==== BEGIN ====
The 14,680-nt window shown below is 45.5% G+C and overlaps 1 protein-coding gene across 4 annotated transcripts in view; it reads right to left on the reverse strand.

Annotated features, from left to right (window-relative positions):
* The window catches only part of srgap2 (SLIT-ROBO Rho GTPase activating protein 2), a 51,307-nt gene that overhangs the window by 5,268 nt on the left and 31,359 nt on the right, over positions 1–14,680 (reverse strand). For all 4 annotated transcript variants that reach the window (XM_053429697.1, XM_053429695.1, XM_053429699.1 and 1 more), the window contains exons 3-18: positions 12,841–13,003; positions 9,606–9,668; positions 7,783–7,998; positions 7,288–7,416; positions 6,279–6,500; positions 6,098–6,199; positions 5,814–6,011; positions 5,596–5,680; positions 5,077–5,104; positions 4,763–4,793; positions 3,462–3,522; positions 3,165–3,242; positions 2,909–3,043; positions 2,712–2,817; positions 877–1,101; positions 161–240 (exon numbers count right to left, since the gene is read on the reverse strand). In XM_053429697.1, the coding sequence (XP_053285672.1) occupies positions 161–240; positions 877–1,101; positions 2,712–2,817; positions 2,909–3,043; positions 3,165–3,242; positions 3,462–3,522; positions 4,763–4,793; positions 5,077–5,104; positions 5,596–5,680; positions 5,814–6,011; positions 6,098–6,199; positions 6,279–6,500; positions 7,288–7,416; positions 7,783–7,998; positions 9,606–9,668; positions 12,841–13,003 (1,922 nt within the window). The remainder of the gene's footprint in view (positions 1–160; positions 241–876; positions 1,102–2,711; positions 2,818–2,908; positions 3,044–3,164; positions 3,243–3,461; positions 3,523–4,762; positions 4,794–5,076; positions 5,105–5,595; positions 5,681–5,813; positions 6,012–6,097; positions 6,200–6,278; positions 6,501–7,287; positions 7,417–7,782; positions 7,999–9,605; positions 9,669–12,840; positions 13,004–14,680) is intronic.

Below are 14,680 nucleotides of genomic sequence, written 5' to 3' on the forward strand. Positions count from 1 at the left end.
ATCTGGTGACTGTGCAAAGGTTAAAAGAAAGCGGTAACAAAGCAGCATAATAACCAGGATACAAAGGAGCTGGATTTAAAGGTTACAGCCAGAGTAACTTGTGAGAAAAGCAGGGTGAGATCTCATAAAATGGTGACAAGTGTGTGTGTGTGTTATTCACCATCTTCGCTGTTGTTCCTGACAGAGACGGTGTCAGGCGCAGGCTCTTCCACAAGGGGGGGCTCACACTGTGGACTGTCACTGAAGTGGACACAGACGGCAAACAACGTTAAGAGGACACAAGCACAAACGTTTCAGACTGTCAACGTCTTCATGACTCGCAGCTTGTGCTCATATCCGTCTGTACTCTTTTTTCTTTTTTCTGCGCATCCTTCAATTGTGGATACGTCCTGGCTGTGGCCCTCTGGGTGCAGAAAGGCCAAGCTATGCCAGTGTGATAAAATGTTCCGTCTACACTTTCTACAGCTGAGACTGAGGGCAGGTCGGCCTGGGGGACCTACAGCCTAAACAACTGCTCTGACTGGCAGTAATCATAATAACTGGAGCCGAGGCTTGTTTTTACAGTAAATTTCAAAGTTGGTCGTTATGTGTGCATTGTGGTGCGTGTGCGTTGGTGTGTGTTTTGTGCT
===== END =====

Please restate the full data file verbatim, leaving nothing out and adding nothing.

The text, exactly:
The 14,680-nt window shown below is 45.5% G+C and overlaps 1 protein-coding gene across 4 annotated transcripts in view; it reads right to left on the reverse strand.

Annotated features, from left to right (window-relative positions):
* The window catches only part of srgap2 (SLIT-ROBO Rho GTPase activating protein 2), a 51,307-nt gene that overhangs the window by 5,268 nt on the left and 31,359 nt on the right, over positions 1–14,680 (reverse strand). For all 4 annotated transcript variants that reach the window (XM_053429697.1, XM_053429695.1, XM_053429699.1 and 1 more), the window contains exons 3-18: positions 12,841–13,003; positions 9,606–9,668; positions 7,783–7,998; positions 7,288–7,416; positions 6,279–6,500; positions 6,098–6,199; positions 5,814–6,011; positions 5,596–5,680; positions 5,077–5,104; positions 4,763–4,793; positions 3,462–3,522; positions 3,165–3,242; positions 2,909–3,043; positions 2,712–2,817; positions 877–1,101; positions 161–240 (exon numbers count right to left, since the gene is read on the reverse strand). In XM_053429697.1, the coding sequence (XP_053285672.1) occupies positions 161–240; positions 877–1,101; positions 2,712–2,817; positions 2,909–3,043; positions 3,165–3,242; positions 3,462–3,522; positions 4,763–4,793; positions 5,077–5,104; positions 5,596–5,680; positions 5,814–6,011; positions 6,098–6,199; positions 6,279–6,500; positions 7,288–7,416; positions 7,783–7,998; positions 9,606–9,668; positions 12,841–13,003 (1,922 nt within the window). The remainder of the gene's footprint in view (positions 1–160; positions 241–876; positions 1,102–2,711; positions 2,818–2,908; positions 3,044–3,164; positions 3,243–3,461; positions 3,523–4,762; positions 4,794–5,076; positions 5,105–5,595; positions 5,681–5,813; positions 6,012–6,097; positions 6,200–6,278; positions 6,501–7,287; positions 7,417–7,782; positions 7,999–9,605; positions 9,669–12,840; positions 13,004–14,680) is intronic.

Below are 14,680 nucleotides of genomic sequence, written 5' to 3' on the forward strand. Positions count from 1 at the left end.
ATCTGGTGACTGTGCAAAGGTTAAAAGAAAGCGGTAACAAAGCAGCATAATAACCAGGATACAAAGGAGCTGGATTTAAAGGTTACAGCCAGAGTAACTTGTGAGAAAAGCAGGGTGAGATCTCATAAAATGGTGACAAGTGTGTGTGTGTGTTATTCACCATCTTCGCTGTTGTTCCTGACAGAGACGGTGTCAGGCGCAGGCTCTTCCACAAGGGGGGGCTCACACTGTGGACTGTCACTGAAGTGGACACAGACGGCAAACAACGTTAAGAGGACACAAGCACAAACGTTTCAGACTGTCAACGTCTTCATGACTCGCAGCTTGTGCTCATATCCGTCTGTACTCTTTTTTCTTTTTTCTGCGCATCCTTCAATTGTGGATACGTCCTGGCTGTGGCCCTCTGGGTGCAGAAAGGCCAAGCTATGCCAGTGTGATAAAATGTTCCGTCTACACTTTCTACAGCTGAGACTGAGGGCAGGTCGGCCTGGGGGACCTACAGCCTAAACAACTGCTCTGACTGGCAGTAATCATAATAACTGGAGCCGAGGCTTGTTTTTACAGTAAATTTCAAAGTTGGTCGTTATGTGTGCATTGTGGTGCGTGTGCGTTGGTGTGTGTTTTGTGCT